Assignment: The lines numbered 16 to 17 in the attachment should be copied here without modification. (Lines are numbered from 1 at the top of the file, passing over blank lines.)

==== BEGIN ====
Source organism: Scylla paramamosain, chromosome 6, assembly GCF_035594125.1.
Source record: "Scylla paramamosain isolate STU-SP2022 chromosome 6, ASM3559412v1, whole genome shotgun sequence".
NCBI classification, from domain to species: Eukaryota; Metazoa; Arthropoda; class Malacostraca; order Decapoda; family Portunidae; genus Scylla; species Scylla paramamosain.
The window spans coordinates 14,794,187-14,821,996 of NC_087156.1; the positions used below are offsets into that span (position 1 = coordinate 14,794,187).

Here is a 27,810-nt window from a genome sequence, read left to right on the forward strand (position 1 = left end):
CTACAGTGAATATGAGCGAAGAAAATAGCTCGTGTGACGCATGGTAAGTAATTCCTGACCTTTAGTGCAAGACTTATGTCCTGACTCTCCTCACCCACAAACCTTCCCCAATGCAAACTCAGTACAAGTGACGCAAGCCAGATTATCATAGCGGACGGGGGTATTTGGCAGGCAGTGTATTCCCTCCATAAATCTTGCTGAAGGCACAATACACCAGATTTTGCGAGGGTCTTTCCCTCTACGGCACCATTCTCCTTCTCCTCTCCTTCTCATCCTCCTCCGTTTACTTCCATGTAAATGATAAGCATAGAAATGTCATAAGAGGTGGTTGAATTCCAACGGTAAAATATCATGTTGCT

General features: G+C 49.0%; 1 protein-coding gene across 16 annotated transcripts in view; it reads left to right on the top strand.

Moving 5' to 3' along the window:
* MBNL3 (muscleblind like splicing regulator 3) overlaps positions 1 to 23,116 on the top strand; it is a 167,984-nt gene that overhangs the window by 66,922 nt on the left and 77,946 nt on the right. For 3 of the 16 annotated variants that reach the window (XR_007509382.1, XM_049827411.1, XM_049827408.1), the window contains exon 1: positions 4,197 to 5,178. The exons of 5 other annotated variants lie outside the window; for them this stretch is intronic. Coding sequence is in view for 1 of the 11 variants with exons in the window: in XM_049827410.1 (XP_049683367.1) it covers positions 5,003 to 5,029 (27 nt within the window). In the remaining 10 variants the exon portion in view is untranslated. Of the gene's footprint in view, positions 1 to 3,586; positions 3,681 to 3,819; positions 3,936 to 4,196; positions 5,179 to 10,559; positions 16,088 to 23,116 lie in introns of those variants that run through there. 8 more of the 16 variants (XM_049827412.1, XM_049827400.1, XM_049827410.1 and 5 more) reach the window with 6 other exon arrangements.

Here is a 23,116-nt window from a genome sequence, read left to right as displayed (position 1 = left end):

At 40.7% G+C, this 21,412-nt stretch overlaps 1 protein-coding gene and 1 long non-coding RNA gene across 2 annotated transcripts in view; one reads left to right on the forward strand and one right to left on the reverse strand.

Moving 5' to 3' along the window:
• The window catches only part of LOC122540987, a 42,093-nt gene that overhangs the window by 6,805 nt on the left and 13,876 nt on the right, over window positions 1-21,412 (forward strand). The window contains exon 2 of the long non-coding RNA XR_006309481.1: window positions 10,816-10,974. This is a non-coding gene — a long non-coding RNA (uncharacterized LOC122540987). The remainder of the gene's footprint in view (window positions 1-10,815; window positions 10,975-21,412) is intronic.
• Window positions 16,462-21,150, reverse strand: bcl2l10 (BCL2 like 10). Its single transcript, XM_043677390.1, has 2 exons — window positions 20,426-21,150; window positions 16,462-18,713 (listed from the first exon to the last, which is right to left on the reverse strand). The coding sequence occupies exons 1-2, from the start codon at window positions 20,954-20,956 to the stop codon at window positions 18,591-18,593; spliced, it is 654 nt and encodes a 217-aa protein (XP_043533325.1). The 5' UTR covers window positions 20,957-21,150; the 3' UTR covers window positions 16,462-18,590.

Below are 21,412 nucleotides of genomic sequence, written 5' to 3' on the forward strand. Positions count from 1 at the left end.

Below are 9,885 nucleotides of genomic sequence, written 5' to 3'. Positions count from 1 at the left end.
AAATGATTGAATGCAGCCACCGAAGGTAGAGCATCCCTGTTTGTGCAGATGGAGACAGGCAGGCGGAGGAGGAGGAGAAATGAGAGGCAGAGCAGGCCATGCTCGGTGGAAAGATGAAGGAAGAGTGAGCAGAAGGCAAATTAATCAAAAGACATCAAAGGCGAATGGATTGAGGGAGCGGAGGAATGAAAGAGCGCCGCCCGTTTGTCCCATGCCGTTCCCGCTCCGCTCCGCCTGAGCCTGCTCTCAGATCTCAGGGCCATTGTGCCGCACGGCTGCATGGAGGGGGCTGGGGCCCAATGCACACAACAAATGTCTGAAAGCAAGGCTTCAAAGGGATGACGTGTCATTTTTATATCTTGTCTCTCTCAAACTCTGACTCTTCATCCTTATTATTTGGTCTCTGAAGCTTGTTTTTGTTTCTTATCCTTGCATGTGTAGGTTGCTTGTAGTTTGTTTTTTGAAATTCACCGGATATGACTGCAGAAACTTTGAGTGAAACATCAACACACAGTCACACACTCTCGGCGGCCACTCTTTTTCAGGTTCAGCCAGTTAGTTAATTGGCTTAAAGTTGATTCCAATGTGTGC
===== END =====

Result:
Below are 9,885 nucleotides of genomic sequence, written 5' to 3'. Positions count from 1 at the left end.
AAATGATTGAATGCAGCCACCGAAGGTAGAGCATCCCTGTTTGTGCAGATGGAGACAGGCAGGCGGAGGAGGAGGAGAAATGAGAGGCAGAGCAGGCCATGCTCGGTGGAAAGATGAAGGAAGAGTGAGCAGAAGGCAAATTAATCAAAAGACATCAAAGGCGAATGGATTGAGGGAGCGGAGGAATGAAAGAGCGCCGCCCGTTTGTCCCATGCCGTTCCCGCTCCGCTCCGCCTGAGCCTGCTCTCAGATCTCAGGGCCATTGTGCCGCACGGCTGCATGGAGGGGGCTGGGGCCCAATGCACACAACAAATGTCTGAAAGCAAGGCTTCAAAGGGATGACGTGTCATTTTTATATCTTGTCTCTCTCAAACTCTGACTCTTCATCCTTATTATTTGGTCTCTGAAGCTTGTTTTTGTTTCTTATCCTTGCATGTGTAGGTTGCTTGTAGTTTGTTTTTTGAAATTCACCGGATATGACTGCAGAAACTTTGAGTGAAACATCAACACACAGTCACACACTCTCGGCGGCCACTCTTTTTCAGGTTCAGCCAGTTAGTTAATTGGCTTAAAGTTGATTCCAATGTGTGC